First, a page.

Eye For Film >> Movies >> Intelligent Lives (2018) Film Review
Reviewed by: Jennie Kermode
"It's time for you to do math," Kevauna is told.
"No," she says firmly. "No. No." And one can't help but think that this kid is, in her own way, quite smart.
Intelligent Lives is a documentary about the lives of those children whose intellectual prospects are written off in infancy. It's narrated by actor Chris Cooper, whose son, Jesse Lanier Cooper, was born prematurely and suffered from cerebral palsy but, thanks to the determination of his parents to give him all the help they could, not only learned to speak, read and write but went on to become an honours student. The younger Cooper became a strong advocate for his own rights and those of others who never get that chance. This film gives viewers the chance to get to know intellectually disabled people and understand what's at stake.
There are a lot of issues to explore here. As an outsider, I found it astonishing to learn that the US still uses IQ tests, massively deprecated though they are, to determine the way children are classified and educated. Cooper needs just five minutes to illustrate how poorly designed the questions are, especially for physically disabled children, and how clearly they are geared towards white kids from upper middle class backgrounds. The massively disproportionate labelling of black kids as intellectually disabled is immediately apparent. Director Dan Habib doesn't linger on the race issue but he doesn't need to. When we meet Naieer, a young man with some artistic talent whose disability impacts his social skills but isn't immediately visible, it's immediately obvious what his parents' fears will be - that being young and black and acting strangely in a public place could easily lead to him getting shot dead by the police. The impact of intersectional prejudice is rarely so stark.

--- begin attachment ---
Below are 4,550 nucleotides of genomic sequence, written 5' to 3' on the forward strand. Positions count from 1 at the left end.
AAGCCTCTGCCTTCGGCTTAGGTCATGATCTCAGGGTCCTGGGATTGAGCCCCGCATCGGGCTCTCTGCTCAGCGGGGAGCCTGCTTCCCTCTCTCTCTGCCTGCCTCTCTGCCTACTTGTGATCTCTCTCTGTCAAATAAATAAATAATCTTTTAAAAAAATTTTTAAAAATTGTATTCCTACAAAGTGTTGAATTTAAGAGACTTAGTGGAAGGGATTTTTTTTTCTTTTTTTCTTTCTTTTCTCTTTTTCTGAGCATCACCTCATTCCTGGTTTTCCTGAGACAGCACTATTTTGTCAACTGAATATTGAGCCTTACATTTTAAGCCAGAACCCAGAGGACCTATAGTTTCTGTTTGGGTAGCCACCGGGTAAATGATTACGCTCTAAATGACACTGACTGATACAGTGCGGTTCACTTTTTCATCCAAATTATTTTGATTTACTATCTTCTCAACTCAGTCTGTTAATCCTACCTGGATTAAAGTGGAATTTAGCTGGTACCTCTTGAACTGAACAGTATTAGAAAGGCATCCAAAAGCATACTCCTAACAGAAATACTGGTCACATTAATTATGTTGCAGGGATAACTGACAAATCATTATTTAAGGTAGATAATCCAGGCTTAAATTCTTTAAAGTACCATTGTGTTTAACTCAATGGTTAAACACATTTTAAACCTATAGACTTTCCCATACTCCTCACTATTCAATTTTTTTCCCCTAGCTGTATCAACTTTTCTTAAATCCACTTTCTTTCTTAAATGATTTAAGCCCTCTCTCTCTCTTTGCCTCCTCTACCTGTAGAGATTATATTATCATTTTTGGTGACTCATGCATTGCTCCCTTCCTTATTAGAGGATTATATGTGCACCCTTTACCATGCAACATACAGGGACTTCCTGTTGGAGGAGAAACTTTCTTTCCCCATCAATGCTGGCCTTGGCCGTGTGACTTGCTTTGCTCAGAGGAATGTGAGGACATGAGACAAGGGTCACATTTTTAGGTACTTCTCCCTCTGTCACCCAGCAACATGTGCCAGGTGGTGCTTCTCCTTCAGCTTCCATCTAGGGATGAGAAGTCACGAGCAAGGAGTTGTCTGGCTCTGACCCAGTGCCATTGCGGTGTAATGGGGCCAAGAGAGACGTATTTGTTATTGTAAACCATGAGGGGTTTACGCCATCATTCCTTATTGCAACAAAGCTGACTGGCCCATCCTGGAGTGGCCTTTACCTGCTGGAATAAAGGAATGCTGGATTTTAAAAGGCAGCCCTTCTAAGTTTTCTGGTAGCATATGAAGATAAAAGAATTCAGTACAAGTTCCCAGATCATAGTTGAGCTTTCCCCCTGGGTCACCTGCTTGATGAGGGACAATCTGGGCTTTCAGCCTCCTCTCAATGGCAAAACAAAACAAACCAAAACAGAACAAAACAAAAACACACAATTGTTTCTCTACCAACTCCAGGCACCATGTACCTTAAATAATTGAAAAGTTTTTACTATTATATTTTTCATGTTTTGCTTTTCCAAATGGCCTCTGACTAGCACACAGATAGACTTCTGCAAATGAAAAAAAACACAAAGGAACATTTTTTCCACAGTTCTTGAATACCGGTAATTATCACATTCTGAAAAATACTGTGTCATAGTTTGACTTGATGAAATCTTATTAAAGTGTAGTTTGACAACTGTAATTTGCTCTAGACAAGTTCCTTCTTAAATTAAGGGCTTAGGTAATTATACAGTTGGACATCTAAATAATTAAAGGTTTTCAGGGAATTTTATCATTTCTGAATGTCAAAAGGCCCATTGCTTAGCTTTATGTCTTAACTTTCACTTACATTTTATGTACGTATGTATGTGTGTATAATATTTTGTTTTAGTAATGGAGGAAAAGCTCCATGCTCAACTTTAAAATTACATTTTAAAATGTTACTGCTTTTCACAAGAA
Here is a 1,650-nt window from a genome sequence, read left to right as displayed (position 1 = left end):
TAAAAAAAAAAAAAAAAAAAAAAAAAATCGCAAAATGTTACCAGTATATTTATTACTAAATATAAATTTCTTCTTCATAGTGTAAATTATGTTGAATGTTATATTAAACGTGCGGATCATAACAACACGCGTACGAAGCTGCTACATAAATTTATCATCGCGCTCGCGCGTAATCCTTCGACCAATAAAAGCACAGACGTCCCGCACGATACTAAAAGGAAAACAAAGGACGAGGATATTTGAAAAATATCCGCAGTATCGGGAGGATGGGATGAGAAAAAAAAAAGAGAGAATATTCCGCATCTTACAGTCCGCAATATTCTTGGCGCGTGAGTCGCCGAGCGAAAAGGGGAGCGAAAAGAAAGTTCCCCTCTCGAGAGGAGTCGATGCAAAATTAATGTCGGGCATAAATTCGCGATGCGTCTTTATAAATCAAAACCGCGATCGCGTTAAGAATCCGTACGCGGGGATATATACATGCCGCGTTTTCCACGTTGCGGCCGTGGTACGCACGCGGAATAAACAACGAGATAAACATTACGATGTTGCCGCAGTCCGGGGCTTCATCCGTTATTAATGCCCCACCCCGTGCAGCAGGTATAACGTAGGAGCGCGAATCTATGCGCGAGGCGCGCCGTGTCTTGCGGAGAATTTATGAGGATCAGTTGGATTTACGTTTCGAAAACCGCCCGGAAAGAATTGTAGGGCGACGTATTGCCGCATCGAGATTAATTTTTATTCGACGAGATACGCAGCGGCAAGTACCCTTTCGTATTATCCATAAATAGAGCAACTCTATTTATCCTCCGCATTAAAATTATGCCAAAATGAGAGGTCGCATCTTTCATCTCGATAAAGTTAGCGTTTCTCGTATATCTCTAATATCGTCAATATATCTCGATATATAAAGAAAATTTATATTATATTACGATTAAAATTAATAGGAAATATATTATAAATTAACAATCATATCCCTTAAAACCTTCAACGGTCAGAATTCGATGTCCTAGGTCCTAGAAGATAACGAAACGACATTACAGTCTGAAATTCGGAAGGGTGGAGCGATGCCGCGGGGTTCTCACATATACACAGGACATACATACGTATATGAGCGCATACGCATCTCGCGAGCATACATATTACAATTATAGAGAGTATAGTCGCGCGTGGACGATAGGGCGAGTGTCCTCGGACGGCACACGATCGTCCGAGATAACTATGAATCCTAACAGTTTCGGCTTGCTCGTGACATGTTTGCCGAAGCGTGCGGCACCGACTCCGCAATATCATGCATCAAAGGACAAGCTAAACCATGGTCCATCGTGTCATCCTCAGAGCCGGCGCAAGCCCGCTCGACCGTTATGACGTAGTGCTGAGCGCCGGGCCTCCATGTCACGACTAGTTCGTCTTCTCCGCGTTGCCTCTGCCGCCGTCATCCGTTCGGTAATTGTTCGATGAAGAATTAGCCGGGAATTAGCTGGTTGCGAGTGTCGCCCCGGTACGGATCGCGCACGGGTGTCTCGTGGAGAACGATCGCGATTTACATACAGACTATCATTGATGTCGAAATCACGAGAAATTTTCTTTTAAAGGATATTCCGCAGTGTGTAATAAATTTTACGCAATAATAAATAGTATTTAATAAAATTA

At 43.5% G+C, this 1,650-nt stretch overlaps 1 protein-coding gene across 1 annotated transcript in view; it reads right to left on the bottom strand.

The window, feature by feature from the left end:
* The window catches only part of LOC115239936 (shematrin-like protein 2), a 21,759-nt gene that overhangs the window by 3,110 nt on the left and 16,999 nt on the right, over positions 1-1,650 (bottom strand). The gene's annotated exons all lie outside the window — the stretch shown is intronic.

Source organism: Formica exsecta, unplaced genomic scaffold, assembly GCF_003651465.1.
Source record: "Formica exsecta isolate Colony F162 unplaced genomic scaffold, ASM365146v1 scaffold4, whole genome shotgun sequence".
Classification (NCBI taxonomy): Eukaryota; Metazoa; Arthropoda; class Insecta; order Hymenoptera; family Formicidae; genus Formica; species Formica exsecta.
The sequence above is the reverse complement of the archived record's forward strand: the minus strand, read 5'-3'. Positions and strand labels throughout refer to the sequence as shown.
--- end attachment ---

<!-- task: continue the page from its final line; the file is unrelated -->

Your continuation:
Naieer's parents, like the others we meet here, have had to fight hard for their children to get a proper education. We hear stories of kids who weren't that lucky, or who spent time in so-called schools that were little more than factories, 'teaching' them to sew or make jewellery and then selling their work with no recompense. It's easier to talk about what happened in the past than to uncover the exploitation that may continue in the present, so Habib gives us a potted tour of America's ugly history where kids with a wide range of disabilities were concerned: persuading their parents to give them up, shutting them away in institutions where they often faced multiple forms of abuse and neglect.
Importantly, this is more than just another exposé. It's through meeting the young people who have had support that we see what's possible and why investing in the intellectually disabled matters. We follow Micah as he tentatively embarks on a relationship with a young woman in the same situation and as he discusses his ambitions with his friends. We meet Naomie, who is studying in beauty school and dreams of having a job, not in an institution but out in the real world, earning her own money, experiencing a degree of real independence.
This is a very personal film but its focus on individuals will doubtless help it get through to people who wouldn't give the subject much thought otherwise. Whilst it would have been interesting to see something on the economic potential of this untapped resource - there are 6.5 million people in the US with intellectual disabilities, more than the entire population of Scotland - what is at stake is, first and foremost, a human rights issue. Habib's achievement here is to break down the barriers that stop other people from recognising those with intellectual disabilities as human. That is no small thing.Reviewed on: 17 Sep 2018